Floors Castle in south-east Scotland has almost 300 windows, the tax bill for which was £14 in 1748.[1]
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Window tax was a system in force between 1697 and 1851,[a]Window tax was not introduced in Scotland until 1748.[2] in which tax on a property was based on the number of its windows.[3] It was introduced by the government of King William III at the rate of 2 shillings for houses with fewer than 10 windows, excluding cottages, 6 shillings for 10–20 windows, and 10 shillings for more than 20 windows;[4] from 1825 properties with fewer than 8 windows were exempt.[5]

The window tax was introduced to pay for the losses incurred during the great recoinage of 1696Attempt by the English government under William III to replace the hammered silver coins that made up most of the coinage then in circulation with coins with milled edges, to prevent clipping., when the silver coins then in circulation had been so clipped and worn that they were no longer viable tender, especially abroad, as their weight no longer equaled their nominal value.[6] The government needed to raise money, but the idea of a tax on income was controversial,[b]Income tax was not introduced in the UK until 1799.[7] and so, on the supposition that the more windows a habitation had, the richer its occupants must be, the window tax was introduced.[8]

Urban myths

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It is widely believed that the window tax led many householders to brick up their windows to reduce their tax bill, but that is now considered to be more urban myth than fact.[1] At the very least, the number of windows that were blocked up to avoid paying the tax is often exaggerated,[5] although they were often stopped up temporarily before the periodic inspections to count windows.[4]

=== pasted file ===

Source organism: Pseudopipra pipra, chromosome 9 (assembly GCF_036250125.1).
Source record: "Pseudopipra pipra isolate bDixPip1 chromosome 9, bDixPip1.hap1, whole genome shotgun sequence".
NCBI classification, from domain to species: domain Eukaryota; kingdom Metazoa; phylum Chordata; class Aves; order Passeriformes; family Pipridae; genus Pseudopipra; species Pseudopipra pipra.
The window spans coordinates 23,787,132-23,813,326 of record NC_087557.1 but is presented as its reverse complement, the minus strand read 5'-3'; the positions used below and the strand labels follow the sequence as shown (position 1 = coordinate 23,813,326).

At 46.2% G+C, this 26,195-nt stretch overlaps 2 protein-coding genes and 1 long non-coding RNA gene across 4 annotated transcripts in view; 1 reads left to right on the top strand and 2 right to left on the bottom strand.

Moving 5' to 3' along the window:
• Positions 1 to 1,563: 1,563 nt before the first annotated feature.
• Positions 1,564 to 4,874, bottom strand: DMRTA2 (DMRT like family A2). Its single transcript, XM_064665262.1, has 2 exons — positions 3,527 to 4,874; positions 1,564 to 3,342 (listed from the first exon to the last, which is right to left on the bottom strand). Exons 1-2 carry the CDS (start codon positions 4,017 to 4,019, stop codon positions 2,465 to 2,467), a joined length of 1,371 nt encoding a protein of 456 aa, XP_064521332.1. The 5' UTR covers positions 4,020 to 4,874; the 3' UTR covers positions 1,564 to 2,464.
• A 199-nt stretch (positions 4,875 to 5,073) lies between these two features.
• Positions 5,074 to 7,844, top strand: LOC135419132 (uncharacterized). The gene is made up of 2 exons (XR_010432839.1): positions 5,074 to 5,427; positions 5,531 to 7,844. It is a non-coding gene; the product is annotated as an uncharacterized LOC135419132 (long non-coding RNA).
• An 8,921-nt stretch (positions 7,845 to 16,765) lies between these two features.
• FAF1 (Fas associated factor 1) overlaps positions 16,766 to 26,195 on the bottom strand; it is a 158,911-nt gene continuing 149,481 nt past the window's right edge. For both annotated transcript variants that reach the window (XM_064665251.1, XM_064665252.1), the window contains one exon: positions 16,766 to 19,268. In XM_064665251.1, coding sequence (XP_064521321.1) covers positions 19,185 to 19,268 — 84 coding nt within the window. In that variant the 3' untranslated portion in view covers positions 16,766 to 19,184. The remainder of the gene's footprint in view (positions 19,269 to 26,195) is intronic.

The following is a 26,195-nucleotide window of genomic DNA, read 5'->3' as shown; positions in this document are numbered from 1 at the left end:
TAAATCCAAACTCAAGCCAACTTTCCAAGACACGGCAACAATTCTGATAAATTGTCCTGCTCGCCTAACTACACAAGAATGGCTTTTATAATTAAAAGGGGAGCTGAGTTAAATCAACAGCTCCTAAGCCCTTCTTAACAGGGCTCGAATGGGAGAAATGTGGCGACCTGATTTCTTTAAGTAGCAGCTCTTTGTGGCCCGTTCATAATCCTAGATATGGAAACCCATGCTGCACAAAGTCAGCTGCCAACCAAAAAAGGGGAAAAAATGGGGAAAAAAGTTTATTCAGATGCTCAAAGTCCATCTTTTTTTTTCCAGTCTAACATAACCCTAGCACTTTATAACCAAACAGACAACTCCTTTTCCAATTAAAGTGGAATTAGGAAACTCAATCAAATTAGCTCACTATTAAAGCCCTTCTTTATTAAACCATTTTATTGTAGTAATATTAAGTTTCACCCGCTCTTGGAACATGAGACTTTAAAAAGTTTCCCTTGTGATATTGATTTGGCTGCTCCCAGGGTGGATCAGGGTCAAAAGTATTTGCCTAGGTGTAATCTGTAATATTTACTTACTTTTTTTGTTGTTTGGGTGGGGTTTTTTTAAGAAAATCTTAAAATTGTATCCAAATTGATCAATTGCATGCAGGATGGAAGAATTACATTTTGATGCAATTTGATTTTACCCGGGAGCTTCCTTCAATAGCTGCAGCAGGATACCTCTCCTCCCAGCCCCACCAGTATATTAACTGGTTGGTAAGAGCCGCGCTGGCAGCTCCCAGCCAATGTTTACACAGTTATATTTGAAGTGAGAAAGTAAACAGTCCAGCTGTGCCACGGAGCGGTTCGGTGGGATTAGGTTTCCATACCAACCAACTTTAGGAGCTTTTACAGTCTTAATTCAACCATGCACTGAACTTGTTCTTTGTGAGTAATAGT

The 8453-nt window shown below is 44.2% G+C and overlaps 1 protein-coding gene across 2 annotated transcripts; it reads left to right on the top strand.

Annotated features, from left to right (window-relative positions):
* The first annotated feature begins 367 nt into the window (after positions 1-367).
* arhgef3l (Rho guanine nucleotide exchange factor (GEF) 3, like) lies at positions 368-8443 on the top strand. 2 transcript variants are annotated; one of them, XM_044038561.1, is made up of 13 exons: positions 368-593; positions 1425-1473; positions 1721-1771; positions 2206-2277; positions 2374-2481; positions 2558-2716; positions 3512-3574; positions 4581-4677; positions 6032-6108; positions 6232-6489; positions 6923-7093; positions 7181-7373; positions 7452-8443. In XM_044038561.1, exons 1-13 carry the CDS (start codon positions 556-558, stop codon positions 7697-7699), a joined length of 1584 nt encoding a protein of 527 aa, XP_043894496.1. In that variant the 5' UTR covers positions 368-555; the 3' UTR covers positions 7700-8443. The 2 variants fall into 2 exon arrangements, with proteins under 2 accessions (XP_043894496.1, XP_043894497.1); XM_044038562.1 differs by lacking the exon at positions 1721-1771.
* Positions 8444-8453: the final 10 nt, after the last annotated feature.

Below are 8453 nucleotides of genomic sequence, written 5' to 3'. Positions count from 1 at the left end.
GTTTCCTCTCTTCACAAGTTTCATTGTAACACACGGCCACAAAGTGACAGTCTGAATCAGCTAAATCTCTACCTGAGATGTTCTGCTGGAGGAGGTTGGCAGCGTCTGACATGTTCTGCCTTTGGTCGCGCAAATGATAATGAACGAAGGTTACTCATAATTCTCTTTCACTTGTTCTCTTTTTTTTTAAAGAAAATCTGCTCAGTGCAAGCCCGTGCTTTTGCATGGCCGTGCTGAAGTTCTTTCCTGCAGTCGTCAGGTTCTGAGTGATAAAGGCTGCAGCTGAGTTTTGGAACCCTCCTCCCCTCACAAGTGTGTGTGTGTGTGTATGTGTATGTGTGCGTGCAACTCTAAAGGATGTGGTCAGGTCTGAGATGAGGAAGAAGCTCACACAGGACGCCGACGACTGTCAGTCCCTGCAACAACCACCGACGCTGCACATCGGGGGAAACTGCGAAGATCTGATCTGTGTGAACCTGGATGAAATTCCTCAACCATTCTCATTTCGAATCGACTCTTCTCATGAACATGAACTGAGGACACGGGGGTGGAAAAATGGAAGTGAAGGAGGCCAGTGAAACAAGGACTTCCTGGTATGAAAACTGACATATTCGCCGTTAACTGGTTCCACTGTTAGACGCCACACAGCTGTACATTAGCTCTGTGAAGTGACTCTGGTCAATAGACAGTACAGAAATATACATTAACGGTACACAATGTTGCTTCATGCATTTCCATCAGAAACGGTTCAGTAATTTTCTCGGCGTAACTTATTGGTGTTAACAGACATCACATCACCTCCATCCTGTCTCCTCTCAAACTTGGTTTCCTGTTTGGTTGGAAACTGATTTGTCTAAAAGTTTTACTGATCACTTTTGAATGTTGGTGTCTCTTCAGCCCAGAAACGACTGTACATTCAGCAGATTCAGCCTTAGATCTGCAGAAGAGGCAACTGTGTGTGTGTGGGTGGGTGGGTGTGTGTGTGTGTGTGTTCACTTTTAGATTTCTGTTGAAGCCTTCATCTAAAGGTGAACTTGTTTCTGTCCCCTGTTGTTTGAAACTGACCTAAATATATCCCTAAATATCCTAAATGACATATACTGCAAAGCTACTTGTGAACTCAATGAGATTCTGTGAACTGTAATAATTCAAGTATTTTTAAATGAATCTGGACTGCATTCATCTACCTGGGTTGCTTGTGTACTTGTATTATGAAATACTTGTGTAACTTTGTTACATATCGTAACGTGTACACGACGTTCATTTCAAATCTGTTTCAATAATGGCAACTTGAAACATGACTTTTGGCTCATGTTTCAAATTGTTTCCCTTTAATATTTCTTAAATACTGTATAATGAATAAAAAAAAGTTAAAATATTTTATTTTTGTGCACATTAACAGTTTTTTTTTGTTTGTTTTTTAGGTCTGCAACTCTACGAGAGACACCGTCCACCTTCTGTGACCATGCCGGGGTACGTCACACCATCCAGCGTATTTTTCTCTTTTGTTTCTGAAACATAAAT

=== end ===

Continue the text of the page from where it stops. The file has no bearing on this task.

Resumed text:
In similar vein, the phrase daylight robbery is popularly believed to originate with the window tax, which seems unlikely as the first recorded use of that phrase occurs in 1804, more than a hundred years after the tax was introduced.[9] It was then used in its literal sense – to describe an actual robbery that took place during daylight – in the English literary journal The Monthly Review.[10]

See also

  • Glass taxTwo taxes on glass were introduced in England during the 1690s, the first on glass itself and the second on windows.


a Window tax was not introduced in Scotland until 1748.[2]
b Income tax was not introduced in the UK until 1799.[7]



BBC News. Scottish Window Tax Costs Revealed. 18 July 2013, https://www.bbc.co.uk/news/uk-scotland-south-scotland-23356213.
BBC News. The “visual Beauty” of Bricked-up Windows. 15 June 2021, https://www.bbc.co.uk/news/in-pictures-57349499.
Gorse, Christopher, et al. “Window Tax.” A Dictionary of Construction, Surveying and Civil Engineering, Oxford University Press, 2020, https://www.oxfordreference.com/view/10.1093/acref/9780198832485.001.0001/acref-9780198832485-e-8094.
Harris, Peter. Income Tax in Common Law Jurisdictions: From the Origins to 1820, Volume 1. Cambridge University Press, 2006.
Herber, Mark D. Ancestral Trails: The Complete Guide to British Genealogy and Family History. Sutton Publishing, 1997.
Hey, David. “Window Tax.” The Oxford Dictionary of Local and Family History, Online, Oxford University Press, 2009, https://www.oxfordreference.com/view/10.1093/acref/9780199532988.001.0001/acref-9780199532988-e-1972.
Kerr, Anne, and Edmund Wright. “Window Tax.” A Dictionary of World History, Online, Oxford University Press, 2015, https://www.oxfordreference.com/view/10.1093/acref/9780199685691.001.0001/acref-9780199685691-e-3961.
OED. “Daylight Robbery, s.v.” Oxford English Dictionary, Online, Oxford  University Press, 2023, https://doi.org/10.1093/OED/1390264743.
Wilkinson, Margaret. “Window Tax.” The Oxford Companion to British History, edited by Robert Crowcroft and John Cannon, Oxford University Press, 2015, https://www.oxfordreference.com/view/10.1093/acref/9780199677832.001.0001/acref-9780199677832-e-4550.